Her kind offer as well as finding a couch that fit encouraged me.

Michelle and I spent time in the space, and my new office became a shared vision. Here is part of her concept statement:

“The unique octagonal shaped office offered panoramic         views of the neighborhood’s rich foliage. Pam knew this     would promote a calm and healing environment to her     clients.

The approximately 182 square foot space is designed to     accommodate comfortable seating for adults as well as casual   seating and interactive play area for children. Most of the     client seating is designed to be movable to create a relaxed     and untroubled environment for each individual session.
   
The color palette features a tranquil periwinkle blue with     splashes of plum, burnt orange, and natural woods to     welcome all patients irrespective of age into a peaceful and     safe place.” 

Michelle’s quick eye and confidence gave me the courage to take risks with color and texture. When we shopped it seemed that things were waiting to be discovered. There were some leaps of faith, but it all worked well—just as she said it would. When I protested, “Orange? Burnt orange?” she replied, “Trust me.” And she was right.

I felt a huge responsibility to create a calm setting so people would be able to connect with their inner selves. Across from the couch are a table and two comfortable chairs. On the table is a beautiful lamp, and there are other objects inviting the eyes to rest. The chairs sometimes take on a symbolic function, evoking the presence of people important in the mind and heart.

On one windowsill there is a sand-casting of an ancient menorah. It symbolizes light and hope and belief rewarded. Across from the couch is a sculpture of a woman leaning out her window while singing and playing an accordion. Having found her authentic voice, she seems to be a transcender of hard times.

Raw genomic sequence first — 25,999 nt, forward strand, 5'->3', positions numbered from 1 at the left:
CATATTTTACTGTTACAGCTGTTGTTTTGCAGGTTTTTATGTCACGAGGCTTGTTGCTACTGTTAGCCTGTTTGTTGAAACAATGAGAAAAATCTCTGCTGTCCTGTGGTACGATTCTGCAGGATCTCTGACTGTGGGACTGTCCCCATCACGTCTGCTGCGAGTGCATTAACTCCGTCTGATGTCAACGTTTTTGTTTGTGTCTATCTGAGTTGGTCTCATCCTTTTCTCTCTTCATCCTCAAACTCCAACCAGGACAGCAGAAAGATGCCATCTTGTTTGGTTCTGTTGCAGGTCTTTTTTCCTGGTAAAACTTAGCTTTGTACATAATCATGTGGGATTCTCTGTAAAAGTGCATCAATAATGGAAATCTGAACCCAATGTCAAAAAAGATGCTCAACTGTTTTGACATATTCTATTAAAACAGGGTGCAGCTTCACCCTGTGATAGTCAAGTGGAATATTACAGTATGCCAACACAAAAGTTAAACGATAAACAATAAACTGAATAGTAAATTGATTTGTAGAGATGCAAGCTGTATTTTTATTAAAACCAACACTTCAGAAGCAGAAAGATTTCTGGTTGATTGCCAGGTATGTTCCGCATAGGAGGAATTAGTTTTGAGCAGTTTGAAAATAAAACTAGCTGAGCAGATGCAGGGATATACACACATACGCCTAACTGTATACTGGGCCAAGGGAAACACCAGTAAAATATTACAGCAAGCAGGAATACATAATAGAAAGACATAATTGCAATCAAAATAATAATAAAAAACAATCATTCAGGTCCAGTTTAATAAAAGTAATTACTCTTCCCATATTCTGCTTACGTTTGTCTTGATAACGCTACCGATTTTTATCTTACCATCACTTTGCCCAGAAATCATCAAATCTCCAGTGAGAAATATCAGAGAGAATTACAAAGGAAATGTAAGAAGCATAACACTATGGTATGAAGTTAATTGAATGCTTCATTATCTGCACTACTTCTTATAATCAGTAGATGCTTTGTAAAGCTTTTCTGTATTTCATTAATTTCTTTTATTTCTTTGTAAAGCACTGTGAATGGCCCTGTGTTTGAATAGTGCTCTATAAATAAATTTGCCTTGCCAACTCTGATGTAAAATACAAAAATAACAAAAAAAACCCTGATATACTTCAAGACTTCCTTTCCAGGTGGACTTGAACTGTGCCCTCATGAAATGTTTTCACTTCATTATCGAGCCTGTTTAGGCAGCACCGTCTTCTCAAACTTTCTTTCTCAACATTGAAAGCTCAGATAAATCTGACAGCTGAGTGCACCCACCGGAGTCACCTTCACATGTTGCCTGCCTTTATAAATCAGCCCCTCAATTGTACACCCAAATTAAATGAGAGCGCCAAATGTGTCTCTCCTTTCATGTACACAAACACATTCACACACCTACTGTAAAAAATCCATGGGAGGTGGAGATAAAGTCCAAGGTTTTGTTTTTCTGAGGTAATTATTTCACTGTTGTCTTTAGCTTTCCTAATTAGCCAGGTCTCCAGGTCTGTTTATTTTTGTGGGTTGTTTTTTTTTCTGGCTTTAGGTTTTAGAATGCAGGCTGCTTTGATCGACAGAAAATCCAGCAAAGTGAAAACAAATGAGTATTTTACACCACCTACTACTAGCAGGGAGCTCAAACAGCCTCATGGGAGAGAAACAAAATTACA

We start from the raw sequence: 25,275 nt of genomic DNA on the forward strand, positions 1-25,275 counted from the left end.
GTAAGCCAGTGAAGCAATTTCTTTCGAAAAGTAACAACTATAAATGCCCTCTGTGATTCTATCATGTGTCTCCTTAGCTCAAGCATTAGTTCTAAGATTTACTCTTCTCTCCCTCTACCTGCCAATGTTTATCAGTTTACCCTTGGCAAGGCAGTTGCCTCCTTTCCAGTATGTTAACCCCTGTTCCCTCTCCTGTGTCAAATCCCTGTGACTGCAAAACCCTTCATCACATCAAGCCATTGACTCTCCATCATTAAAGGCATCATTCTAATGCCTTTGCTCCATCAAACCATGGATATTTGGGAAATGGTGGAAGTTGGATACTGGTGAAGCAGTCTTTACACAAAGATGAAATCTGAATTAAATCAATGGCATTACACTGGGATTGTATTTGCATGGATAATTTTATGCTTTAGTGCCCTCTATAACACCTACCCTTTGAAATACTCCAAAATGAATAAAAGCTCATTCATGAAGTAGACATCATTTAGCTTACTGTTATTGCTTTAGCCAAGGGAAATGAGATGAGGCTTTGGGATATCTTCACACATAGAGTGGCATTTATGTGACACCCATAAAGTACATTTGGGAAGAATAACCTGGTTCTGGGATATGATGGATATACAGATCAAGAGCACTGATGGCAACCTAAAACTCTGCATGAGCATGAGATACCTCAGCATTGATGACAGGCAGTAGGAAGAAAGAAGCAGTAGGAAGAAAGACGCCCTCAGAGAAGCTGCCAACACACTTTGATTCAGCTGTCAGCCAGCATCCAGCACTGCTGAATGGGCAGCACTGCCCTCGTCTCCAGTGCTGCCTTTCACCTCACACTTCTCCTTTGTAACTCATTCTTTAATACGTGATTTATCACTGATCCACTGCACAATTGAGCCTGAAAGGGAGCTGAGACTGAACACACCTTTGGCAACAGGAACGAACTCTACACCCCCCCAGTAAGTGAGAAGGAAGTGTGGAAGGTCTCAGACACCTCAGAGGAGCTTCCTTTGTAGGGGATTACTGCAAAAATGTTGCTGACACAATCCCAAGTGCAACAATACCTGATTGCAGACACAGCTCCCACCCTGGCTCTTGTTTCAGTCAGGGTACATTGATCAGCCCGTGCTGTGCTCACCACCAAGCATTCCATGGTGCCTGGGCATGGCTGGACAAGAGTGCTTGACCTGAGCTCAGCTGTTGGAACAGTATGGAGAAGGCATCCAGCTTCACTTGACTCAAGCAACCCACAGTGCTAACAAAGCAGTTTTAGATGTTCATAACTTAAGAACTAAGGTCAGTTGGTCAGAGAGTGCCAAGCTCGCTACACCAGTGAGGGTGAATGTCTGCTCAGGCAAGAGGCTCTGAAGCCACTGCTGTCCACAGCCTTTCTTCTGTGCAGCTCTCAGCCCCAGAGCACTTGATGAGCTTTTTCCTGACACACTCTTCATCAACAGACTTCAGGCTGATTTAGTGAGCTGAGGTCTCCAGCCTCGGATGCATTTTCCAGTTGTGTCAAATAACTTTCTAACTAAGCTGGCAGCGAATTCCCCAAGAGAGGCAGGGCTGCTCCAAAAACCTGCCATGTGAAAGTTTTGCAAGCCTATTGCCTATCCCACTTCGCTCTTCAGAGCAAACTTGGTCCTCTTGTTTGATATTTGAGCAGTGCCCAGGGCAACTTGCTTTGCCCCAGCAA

And of course there are the eight windows displaying the shifting moods of treetops and light. When the weather becomes too distracting, shades adjust the climate within the room.

Above the couch where I can glance is a poster of a painting by Milton Avery, “The Conversation.”  My companion through twenty-five years of work, it depicts two women talking, one holding an envelope. I love its muted colors, the soft solidity of the women, and the suggestion that the envelope contains a secret as yet unopened, but about to be revealed. In essence, the picture is about my work. Once it was hung, I truly felt that the office was home.

For children the office is a grand surprise. They are taken aback by its angles and the fact that it seems like a turret room in a castle. Plus there are plenty of toys readily accessible—a dollhouse, art supplies, hats, wands, a microscope and bug collection, stuffed animals, puppets, and a tornado in a jar! Children are free in this space to “run the show,” and from their freedom and choices, we become partners in unfolding their feelings and thoughts.

Adults have also been known to pick up the tornado or a stuffed animal. When this happens, I take joy in their safety and trust.

I never had a room where I have felt more at home than in my octagon.

The reviews have been gratifying. One little girl said, “Mommy, I’ve never been in such a beautiful room!”  An elderly client said, “Pam, I could never talk about bad or sad things in a room this lovely.” (But her comfort soon allowed her to tell about a recent harrowing event in her life.)

The most surprising comments came from a man who is usually quite dour and negative. He interrupted his recounting of a truly miserable week with comments like, “This is a really nice office!”  At the end of our session he said, “Don’t move again. We need to stay here.”

 And we will.